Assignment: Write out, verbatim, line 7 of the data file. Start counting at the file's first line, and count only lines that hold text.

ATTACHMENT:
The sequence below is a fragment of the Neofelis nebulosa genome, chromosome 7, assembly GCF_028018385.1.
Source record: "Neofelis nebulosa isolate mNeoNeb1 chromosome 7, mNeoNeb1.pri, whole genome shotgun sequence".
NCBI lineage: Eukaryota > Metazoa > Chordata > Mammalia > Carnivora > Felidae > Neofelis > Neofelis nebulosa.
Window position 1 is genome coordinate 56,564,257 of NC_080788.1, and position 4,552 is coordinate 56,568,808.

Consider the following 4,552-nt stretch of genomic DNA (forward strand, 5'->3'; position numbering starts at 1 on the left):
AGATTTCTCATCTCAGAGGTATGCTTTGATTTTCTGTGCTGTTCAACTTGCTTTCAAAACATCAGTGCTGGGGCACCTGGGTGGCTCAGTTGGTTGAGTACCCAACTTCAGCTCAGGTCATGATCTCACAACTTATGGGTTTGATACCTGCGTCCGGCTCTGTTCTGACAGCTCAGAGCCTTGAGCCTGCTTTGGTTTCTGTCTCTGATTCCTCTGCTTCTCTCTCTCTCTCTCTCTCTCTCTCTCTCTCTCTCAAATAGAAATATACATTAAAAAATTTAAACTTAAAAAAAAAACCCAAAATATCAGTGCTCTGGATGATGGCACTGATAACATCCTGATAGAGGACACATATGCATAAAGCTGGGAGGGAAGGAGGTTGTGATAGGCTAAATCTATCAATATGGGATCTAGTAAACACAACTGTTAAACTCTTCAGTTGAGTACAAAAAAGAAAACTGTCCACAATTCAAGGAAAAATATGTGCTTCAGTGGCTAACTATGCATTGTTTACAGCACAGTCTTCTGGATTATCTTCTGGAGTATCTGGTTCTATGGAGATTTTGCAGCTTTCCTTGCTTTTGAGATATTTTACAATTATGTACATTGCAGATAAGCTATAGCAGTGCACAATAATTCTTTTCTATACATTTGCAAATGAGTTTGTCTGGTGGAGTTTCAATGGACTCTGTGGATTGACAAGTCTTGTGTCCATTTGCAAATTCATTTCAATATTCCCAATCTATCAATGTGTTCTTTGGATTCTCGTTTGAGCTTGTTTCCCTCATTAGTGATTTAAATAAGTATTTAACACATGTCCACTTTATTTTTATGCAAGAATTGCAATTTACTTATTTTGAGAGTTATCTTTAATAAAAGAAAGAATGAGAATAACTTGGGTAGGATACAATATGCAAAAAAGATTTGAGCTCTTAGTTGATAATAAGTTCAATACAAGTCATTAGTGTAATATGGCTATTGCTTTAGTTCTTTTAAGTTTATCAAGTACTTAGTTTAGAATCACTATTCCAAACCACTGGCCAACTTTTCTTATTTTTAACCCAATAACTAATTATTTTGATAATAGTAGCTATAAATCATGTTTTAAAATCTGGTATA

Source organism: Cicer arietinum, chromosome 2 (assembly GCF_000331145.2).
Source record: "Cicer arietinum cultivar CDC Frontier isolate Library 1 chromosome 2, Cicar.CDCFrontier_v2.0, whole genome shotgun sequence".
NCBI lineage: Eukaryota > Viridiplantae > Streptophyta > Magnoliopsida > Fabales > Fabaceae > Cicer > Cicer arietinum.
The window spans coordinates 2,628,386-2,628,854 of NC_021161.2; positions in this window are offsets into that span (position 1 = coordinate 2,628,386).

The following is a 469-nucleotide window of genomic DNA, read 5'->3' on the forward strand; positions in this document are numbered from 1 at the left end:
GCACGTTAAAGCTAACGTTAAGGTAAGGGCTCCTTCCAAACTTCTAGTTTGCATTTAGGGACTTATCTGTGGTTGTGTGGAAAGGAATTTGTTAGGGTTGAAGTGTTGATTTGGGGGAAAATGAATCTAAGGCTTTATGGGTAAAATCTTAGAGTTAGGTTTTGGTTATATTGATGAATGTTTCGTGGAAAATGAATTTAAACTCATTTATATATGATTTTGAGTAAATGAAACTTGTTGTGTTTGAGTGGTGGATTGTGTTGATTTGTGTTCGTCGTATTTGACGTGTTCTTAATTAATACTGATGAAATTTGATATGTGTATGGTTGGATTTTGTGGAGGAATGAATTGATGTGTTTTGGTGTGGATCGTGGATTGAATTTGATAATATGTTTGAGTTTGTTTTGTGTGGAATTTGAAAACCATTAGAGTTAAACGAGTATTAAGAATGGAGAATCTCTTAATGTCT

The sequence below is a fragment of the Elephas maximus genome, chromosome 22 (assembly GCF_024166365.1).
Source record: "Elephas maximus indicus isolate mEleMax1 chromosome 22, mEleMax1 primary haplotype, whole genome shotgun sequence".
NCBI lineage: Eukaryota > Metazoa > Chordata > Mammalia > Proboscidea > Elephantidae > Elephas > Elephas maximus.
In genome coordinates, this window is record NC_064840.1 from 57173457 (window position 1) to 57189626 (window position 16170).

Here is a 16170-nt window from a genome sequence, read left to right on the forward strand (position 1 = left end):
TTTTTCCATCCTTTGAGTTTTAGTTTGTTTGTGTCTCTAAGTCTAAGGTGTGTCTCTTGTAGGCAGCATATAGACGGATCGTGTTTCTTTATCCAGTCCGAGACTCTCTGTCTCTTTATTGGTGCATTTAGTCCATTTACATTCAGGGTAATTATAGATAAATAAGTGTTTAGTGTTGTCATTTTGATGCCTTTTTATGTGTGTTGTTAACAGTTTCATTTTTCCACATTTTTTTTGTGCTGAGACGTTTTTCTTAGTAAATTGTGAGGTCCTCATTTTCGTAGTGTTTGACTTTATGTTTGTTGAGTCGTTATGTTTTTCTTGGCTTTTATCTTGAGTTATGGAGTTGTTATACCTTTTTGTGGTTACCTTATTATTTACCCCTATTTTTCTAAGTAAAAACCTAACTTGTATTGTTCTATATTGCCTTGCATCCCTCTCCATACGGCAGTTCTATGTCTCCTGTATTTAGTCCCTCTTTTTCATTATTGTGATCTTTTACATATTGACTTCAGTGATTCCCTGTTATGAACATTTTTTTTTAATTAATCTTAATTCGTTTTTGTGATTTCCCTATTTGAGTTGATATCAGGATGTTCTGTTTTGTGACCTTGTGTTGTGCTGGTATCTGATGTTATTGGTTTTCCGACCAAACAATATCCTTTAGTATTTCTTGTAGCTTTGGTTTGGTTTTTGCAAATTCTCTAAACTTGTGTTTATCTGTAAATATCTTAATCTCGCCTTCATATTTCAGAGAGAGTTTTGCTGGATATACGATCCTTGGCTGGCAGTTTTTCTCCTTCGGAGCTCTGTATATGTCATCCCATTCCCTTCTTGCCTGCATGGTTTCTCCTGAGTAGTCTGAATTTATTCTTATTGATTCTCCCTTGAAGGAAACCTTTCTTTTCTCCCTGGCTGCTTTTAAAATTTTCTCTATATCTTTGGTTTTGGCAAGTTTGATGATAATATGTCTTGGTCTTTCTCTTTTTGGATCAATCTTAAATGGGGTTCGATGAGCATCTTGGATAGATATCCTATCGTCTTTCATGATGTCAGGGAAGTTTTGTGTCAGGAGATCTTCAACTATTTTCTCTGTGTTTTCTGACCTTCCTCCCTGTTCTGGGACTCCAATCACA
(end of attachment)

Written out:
Source organism: Cicer arietinum, chromosome 2 (assembly GCF_000331145.2).